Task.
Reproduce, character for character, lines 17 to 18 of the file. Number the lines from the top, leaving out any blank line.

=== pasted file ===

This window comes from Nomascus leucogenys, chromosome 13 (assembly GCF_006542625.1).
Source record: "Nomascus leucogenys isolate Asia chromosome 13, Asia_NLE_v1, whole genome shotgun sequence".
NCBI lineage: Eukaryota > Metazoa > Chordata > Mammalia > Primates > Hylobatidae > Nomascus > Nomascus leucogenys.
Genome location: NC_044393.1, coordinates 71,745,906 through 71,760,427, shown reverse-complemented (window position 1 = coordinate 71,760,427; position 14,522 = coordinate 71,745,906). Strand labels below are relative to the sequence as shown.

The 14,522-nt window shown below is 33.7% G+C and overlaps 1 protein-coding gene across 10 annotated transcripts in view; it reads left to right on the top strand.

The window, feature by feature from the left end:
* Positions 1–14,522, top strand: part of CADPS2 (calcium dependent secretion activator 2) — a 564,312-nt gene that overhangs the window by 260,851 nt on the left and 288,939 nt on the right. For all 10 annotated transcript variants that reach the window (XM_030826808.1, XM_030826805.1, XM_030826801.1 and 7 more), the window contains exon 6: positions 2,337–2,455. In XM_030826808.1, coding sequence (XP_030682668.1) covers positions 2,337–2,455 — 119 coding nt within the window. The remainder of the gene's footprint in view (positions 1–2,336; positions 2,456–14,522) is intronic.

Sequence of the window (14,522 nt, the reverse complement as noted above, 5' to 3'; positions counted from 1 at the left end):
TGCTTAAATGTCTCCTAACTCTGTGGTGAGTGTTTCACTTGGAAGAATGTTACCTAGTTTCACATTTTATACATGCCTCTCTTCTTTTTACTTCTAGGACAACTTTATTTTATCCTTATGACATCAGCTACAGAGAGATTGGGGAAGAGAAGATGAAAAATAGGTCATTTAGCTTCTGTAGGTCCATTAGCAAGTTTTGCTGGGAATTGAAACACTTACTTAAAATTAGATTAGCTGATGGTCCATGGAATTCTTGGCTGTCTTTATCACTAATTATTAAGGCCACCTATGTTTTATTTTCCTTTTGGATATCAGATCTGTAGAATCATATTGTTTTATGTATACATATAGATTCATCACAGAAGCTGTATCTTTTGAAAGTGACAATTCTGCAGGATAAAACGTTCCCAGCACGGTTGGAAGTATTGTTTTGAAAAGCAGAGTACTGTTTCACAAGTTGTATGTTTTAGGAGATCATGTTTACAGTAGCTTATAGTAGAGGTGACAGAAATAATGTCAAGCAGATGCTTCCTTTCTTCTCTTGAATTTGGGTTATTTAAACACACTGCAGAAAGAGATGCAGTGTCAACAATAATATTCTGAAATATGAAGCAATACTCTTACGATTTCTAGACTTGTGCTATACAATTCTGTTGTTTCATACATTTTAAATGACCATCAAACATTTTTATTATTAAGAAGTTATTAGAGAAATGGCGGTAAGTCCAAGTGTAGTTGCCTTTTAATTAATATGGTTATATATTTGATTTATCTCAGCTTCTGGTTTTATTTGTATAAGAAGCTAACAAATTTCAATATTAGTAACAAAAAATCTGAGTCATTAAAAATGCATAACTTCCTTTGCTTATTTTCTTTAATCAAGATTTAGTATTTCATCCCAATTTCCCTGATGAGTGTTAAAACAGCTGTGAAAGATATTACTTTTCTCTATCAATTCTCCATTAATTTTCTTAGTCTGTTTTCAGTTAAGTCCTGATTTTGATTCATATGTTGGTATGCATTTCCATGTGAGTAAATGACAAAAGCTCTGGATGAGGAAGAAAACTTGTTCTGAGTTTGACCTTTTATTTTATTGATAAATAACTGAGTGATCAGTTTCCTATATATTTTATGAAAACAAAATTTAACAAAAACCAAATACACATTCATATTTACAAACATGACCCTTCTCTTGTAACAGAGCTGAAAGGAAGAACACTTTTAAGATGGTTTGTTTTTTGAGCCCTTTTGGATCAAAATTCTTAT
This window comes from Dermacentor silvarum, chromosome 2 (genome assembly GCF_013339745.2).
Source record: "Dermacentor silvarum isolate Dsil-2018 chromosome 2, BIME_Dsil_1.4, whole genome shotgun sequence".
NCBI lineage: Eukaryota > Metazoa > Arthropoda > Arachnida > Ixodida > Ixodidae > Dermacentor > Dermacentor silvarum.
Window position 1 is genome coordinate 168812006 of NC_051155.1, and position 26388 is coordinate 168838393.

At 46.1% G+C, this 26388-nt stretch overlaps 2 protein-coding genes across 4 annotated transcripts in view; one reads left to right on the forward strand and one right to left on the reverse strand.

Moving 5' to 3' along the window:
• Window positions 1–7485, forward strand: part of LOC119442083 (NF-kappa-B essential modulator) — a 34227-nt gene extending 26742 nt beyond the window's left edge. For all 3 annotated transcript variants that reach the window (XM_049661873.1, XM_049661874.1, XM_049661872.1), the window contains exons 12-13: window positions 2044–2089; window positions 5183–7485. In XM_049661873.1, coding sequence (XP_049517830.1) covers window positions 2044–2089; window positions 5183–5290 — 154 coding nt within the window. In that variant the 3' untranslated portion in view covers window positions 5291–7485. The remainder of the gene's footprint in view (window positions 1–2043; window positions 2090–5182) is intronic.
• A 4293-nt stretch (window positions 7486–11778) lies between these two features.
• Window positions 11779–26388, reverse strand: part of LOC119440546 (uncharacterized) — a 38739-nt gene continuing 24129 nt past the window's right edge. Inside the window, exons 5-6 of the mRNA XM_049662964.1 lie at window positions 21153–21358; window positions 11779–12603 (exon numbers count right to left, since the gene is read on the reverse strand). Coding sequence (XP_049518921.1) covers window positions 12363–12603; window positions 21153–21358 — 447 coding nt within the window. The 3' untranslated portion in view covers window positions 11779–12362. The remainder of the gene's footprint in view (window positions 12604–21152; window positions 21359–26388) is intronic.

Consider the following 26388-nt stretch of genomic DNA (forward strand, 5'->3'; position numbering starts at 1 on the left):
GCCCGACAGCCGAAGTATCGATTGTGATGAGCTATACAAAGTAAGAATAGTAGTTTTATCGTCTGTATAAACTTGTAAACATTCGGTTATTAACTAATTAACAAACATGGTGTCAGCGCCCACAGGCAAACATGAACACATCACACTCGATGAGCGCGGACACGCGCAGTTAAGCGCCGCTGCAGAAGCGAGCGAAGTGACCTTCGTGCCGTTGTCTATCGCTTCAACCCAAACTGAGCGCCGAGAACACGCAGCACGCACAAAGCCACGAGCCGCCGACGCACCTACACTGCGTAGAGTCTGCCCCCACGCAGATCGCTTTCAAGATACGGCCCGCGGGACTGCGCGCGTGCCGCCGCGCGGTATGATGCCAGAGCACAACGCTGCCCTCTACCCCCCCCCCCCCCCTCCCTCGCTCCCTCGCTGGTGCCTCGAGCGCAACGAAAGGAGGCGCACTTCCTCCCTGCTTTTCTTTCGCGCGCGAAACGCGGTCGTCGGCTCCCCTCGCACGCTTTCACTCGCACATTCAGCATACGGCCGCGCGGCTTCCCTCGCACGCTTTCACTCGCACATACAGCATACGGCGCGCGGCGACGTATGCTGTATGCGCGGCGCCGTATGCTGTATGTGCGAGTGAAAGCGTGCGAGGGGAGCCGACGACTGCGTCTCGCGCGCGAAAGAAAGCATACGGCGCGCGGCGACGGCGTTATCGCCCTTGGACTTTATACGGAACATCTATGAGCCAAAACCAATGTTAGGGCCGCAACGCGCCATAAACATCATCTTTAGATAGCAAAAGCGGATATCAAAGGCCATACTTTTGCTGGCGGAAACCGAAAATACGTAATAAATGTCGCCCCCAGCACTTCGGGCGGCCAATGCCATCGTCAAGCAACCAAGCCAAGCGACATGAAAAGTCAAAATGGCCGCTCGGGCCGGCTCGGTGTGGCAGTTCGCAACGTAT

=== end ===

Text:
• A 4293-nt stretch (window positions 7486–11778) lies between these two features.
• Window positions 11779–26388, reverse strand: part of LOC119440546 (uncharacterized) — a 38739-nt gene continuing 24129 nt past the window's right edge. Inside the window, exons 5-6 of the mRNA XM_049662964.1 lie at window positions 21153–21358; window positions 11779–12603 (exon numbers count right to left, since the gene is read on the reverse strand). Coding sequence (XP_049518921.1) covers window positions 12363–12603; window positions 21153–21358 — 447 coding nt within the window. The 3' untranslated portion in view covers window positions 11779–12362. The remainder of the gene's footprint in view (window positions 12604–21152; window positions 21359–26388) is intronic.